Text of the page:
the series include decay and the passage of time. According to Oden, there will also be cautionary tales of love, life and everyday challenges. The artist is trying some new framing and hanging techniques for the show, as well as some different processes. Asia Scudder had been illustrating wildlife for many years when she ran across a piece of copper wire while out on a walk. She shaped it into a horse, and so her fascination with wire began. Twenty years later she still finds it a perfect medium for her. Inspired to connect with nature through her work, she gained wisdom about natural processes and started to consider her artwork as a process as well. For the show Music Builds a Life at City Arts Center, Scudder drew on music from her childhood and felt a kinship with musicians she liked. In 2001 she had the honor of participating in the Venice Biennale with the poet Skip Largent where she presented a wire piece that reflected his poem. The work Scudder will exhibit at Istvan Gallery in February is inspired by Mayan culture. According to Scudder, she became interested in Mayan culture partly as a response to the preoccupation with the Mayan calendar and fears spread through the media about the end of the world on 12-21-12. The pieces she has made for the show will reveal individual Mayan personalities. Virginia Coleman’s multifaceted art explores architecture, built environments, as well as the nature of the human condition. The main tool of her visual vocabulary is steel, which she uses as a canvas in many of her works. After getting her BA in environmental design and MA in architecture and fine arts, she has recently studied welding in Tulsa. Kovash said that Coleman’s combination of architectural lines and abstract sensibilities will be an excellent bridge between Oden’s haunting black and white photography and the flowing lines of Scudder’s sculptures. Bryan Boone works in mixed media exploring structure and shape. He is inspired by architecture, infrastructure, and design. Boone says he is also moved by music and art. For his mixed media works he usually uses drawing pencils, India ink pens, and acrylic paints. He creates multiple layers that remind the artist of cell animation and images in action movies. The series Boone will present for the February show is called Loops and is inspired by music, music videos, and live music performances.

Lori Oden, Edmond, Careful Approach Series 1, Traditional black and white photography, 4” x 5”

Daria Prokhorova is a graduate student at the School of Art and Art History, University of Oklahoma. Her interests include contemporary art, Native American art and the art of American Southwest. She can be reached at

Although seemingly different, the work of the artists selected for the exhibition shares several common themes. Both Coleman and Boone are interested in structures and are rooted in architecture; Scudder and Coleman are fascinated with artistic qualities of metal; Boone, Oden and Scudder are all inspired by music. The artists participating in this exhibition successfully combine their artistic work and other career pursuits: Boone works for the Oklahoma Department of Commerce where he is in charge of the web site and social media efforts; Oden is an art historian and currently works for the Oklahoma Historical Society; Scudder owns a landscape design and installation company. Kovash said that each of these artists shows great energy and superb craftsmanship while shaping the world as they see it. This precise and personal way in which the artists deconstruct the world and put it back together is perhaps the upcoming exhibition’s main theme. n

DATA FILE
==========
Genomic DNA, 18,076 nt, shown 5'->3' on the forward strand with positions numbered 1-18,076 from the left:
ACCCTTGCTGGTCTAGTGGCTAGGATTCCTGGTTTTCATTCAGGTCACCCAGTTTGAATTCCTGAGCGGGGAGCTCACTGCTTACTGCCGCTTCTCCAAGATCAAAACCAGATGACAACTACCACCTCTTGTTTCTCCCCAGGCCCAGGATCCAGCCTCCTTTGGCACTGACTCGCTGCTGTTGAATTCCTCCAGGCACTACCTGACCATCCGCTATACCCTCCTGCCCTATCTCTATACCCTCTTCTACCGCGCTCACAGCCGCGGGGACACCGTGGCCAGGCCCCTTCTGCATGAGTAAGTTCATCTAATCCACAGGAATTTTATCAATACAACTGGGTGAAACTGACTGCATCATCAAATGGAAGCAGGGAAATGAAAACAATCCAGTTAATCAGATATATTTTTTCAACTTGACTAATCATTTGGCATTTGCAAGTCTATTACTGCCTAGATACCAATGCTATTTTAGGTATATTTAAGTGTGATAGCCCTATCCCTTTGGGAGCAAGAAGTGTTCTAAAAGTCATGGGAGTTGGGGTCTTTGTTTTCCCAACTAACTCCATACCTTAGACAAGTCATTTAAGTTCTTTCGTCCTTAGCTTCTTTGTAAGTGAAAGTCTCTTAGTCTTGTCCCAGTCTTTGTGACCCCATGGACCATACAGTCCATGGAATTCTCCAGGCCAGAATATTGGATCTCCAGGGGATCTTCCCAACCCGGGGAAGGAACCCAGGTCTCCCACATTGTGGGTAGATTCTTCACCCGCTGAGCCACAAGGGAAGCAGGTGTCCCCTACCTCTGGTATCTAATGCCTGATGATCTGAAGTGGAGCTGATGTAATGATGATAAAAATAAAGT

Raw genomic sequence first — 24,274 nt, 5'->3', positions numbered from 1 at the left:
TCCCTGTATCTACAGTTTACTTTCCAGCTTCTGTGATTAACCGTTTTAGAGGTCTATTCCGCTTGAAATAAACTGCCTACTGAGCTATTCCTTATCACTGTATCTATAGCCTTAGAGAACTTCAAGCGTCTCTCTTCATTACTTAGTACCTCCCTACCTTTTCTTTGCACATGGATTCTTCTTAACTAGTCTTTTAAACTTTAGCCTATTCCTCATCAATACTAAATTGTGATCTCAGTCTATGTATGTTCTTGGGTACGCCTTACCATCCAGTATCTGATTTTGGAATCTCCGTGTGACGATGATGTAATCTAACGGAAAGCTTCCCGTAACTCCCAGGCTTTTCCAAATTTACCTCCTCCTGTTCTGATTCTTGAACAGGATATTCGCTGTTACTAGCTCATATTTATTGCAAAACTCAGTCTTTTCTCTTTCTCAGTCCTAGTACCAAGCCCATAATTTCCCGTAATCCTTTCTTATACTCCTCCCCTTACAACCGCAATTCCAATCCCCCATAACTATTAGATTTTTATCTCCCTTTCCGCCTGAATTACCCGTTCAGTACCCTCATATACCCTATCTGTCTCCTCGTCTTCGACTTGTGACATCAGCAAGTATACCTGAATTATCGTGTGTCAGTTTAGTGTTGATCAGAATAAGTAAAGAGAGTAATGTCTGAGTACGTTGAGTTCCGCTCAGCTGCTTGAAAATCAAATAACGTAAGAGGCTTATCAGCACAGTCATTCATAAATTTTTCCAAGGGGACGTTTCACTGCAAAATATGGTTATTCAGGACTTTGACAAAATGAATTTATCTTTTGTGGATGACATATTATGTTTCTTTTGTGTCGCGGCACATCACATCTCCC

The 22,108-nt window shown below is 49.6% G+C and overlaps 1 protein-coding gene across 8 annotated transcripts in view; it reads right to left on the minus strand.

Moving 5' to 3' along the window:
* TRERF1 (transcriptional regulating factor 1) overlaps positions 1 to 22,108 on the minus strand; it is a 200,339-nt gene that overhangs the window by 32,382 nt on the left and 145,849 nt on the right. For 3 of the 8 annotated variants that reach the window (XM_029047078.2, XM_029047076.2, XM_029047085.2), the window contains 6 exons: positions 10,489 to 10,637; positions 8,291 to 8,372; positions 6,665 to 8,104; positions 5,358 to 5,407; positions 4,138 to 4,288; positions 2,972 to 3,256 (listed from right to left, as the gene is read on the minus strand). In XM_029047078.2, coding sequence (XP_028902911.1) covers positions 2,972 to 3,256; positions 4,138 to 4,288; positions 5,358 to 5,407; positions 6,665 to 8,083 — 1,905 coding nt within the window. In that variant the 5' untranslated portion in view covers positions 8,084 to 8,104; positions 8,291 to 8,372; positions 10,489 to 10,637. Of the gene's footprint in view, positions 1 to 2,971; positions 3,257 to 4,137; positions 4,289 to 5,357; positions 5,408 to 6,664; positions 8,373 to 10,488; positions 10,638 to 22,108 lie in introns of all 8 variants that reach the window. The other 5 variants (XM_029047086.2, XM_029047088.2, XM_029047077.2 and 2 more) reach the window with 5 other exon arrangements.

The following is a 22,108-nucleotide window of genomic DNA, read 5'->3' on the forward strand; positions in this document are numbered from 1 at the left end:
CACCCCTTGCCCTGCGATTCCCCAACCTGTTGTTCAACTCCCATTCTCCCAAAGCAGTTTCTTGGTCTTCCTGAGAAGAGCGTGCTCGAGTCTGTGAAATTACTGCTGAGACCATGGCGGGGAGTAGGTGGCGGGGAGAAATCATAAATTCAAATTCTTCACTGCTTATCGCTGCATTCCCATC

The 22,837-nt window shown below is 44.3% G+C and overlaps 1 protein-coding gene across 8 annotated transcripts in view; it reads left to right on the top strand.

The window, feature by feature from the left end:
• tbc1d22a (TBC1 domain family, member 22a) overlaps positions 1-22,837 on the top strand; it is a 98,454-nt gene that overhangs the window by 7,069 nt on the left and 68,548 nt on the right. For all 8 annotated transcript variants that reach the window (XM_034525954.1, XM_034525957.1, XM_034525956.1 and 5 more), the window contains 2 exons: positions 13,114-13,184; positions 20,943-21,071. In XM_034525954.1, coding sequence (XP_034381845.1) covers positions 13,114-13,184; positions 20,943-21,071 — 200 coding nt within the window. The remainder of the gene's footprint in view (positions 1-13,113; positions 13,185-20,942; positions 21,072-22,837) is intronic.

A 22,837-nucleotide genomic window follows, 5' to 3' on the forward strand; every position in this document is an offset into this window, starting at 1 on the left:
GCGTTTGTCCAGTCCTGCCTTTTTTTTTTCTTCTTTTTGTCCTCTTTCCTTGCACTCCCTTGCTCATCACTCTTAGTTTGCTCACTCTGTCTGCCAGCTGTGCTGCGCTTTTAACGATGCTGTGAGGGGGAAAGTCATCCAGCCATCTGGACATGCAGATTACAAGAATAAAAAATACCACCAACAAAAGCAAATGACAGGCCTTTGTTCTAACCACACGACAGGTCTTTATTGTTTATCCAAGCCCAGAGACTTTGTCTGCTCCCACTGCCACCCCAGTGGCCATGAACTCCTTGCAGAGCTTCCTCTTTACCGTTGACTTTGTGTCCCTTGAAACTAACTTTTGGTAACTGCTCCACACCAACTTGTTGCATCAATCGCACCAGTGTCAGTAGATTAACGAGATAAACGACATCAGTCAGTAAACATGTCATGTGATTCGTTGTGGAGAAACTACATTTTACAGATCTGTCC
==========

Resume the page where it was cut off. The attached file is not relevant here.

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New Genre XIX by Sheri Ishmael-Waldrop

tEEth (Angelle Hebert and Phillip Kraft), Portland, OR, Home Made, Performance

Living Arts of Tulsa presents nationally recognized collaborative performances in New Genre XIX. “New Genre is about new forms of art,” said Living Arts Director Steve Liggett, “and to turn people on to what is going on around the country.” The “cream of the crop” installations and performances come to Tulsa for three weeks, February 17 through March 3, allowing the audiences to view several events. Liggett said the expanded schedule will permit audience members to come to Tulsa for a series of weekend experiences. The 19th year promises to be the largest to date. The Living Arts annual event is unique, he said, and it is “quite nice” to bring such an important opportunity to this part of the country and he is proud to have the opportunity to encourage local artists to expand and explore. It has evolved into a multi-event festival from a smaller one weekend event. The first year featured talented artists and performers from the Oklahoma area, but since that time Liggett has worked to bring in nationally and internationally recognized individuals and groups.